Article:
Wally Grogitsky was helping a client when he noticed the nine missed calls on his cell phone.
He checked the voice mail and heard hysterical cries from his daughter.
Grogitsky's teen son Michael had been struck by a car, along with friend Carlton Marcus.
The driver had been high on drugs, according to police. Michael was riding a bicycle and Carlton a skateboard when they were hit this past January.
Las Vegas police sent an investigator from the fatal detail because they feared Michael wasn't going to make it, Grogitsky told me.
But both boys would survive. Probably due to their youth, Grogitsky said.
Michael took the brunt of the impact. He suffered broken bones from his head to his toes. His femur was sticking out of his skin when paramedics arrived.
Carlton suffered a broken leg.
I don't have to tell you, this is the story no parent ever wants to tell.
But it's one that has happened often enough in Clark County.
And it has caused valley safety advocates and law enforcement agencies to launch a pedestrian safety campaign for September.
Nevada has already had 36 pedestrian fatalities in 2008, including 34 in Clark County.
So the University of Nevada, Las Vegas Safe Community Partnership, with law enforcement and transportation groups, have begun a monthlong campaign targeting motorists as well as pedestrians.
The campaign will consist of radio and billboard advertisements and will be backed up by targeted stings by law enforcement agencies.
Detective Bill Redfairn said Las Vegas leads the nation in a number of things, some of which we can be proud of. Others, like pedestrian fatalities, not so much so.
For the last decade, Nevada has been in the top 10 for pedestrian fatalities per capita, according to the UNLV Safe Community Partnership.
Having investigated vehicle crashes for years, Redfairn knows pedestrians stand little chance when hit by a vehicle.
"You may not die; but I can guarantee you one thing, life as you knew it before you were struck by a car will not be the same," he said.
Although motor vehicle fatalities are down this year, Redfairn warns that pedestrian fatalities could easily rise, especially with more folks forgoing using their gas-guzzling cars for public transportation or cycling or walking.
Redfairn said motorists need to be mindful of pedestrians, and pedestrians need to use crosswalks and be doubly careful when crossing streets.
Still, using a crosswalk isn't enough, said Erin Breen with the UNLV Safe Community Partnership. Just because pedestrians use crosswalks doesn't mean they are safe, she warned. "The paint on the road is not going to jump up and save your life."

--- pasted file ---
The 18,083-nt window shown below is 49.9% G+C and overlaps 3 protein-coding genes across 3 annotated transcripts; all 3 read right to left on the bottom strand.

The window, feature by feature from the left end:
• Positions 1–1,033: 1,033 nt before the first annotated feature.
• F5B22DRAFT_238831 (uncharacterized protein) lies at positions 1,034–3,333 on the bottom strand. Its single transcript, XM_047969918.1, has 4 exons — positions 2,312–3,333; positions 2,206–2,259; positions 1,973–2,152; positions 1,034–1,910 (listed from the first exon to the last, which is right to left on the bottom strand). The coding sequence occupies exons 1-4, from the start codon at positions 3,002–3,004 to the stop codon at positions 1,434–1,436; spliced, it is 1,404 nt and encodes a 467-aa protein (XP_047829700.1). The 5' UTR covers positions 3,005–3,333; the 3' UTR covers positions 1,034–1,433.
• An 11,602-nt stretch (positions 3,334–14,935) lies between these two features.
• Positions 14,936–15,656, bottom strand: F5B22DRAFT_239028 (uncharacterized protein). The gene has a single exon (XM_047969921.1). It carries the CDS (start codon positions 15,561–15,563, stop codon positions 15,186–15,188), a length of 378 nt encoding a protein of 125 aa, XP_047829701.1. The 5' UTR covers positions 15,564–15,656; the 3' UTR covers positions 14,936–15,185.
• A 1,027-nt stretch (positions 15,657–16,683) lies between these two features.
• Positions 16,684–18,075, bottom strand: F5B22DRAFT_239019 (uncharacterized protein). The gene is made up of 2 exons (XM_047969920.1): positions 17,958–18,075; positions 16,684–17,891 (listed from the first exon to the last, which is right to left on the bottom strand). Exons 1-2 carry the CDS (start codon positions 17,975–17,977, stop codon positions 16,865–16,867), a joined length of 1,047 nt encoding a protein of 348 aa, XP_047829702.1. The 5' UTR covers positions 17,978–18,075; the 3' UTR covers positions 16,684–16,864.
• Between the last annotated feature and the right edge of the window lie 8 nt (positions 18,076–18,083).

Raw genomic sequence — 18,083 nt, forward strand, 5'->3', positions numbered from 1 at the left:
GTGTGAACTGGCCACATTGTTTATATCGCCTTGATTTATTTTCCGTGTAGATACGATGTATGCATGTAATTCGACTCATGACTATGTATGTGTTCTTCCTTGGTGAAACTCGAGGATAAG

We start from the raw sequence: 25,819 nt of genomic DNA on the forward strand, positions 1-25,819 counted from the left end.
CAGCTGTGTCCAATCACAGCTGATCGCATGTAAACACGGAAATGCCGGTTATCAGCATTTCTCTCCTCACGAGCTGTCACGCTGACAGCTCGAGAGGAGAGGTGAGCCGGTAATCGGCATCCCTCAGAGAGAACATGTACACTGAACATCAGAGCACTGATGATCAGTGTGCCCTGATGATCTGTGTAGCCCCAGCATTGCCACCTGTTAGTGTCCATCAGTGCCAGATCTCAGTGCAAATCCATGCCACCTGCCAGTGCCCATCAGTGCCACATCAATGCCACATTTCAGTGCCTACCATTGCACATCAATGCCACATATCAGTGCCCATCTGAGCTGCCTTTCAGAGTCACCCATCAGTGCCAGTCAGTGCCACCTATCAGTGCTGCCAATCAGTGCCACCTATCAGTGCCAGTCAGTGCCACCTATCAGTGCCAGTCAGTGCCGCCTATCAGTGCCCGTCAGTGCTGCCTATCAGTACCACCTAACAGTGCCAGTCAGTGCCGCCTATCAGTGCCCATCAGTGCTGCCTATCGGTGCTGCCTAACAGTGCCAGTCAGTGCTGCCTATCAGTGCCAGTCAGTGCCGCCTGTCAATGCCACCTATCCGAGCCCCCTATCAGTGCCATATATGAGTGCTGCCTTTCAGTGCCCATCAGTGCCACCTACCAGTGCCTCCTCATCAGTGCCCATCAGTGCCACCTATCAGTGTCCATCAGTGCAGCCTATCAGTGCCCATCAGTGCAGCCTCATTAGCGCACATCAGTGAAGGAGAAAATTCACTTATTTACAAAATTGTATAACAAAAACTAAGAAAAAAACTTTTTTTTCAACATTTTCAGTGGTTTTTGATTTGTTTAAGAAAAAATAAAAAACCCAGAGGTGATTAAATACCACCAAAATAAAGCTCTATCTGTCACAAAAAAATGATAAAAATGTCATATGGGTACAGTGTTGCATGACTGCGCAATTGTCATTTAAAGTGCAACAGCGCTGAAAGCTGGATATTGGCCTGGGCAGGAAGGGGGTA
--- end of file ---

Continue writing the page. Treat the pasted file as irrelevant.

Redfairn said pedestrians should look left, then right, then left again. They should also make eye contact with motorists to better know the driver's intention.
Breen said the new advertising campaign will consist of posters that say, "Cross like your life depends on it." It also will include radio spots targeting motorists.
North Las Vegas police Sgt. Dave Smith said targeted enforcement, like the one his squad did on Friday, will happen throughout the month.
Smith dressed as a civilian and crossed at a crosswalk, and then fellow officers pulled drivers over who did not stop for him.
Smith said that type of targeted enforcement normally yields 290 citations in a day's work.
In the meantime, Grogitsky and Rachel Marcus told me their sons are still recovering from what happened in January. There was physical therapy and speech therapy. There were follow-up surgeries.
Carlton still limps and Michael has more medical procedures to go through.
The two teens have severe scars, both mental and physical, that will likely stay with them the rest of their lives.
Grogitsky said guilt weighed on him when he was rushing to be by his son's side in January.
He wondered if there was more he could have taught his son? Was it his fault that his son was struck?
"I am almost paranoid about the way I drive. I stop for the people in the crosswalks. I'm always looking around," Grogitsky said. "I may be an oddball out there; but if I can push anybody to do what I do, boy I want to do it."
He advised motorists, "Look around and pay attention. Know where you're at. Know where the kids are at, because in a split second you won't only change their lives, but your life and the lives of everyone around them."
It's like throwing a rock in a pond, he said. There's a ripple effect and things are never the same.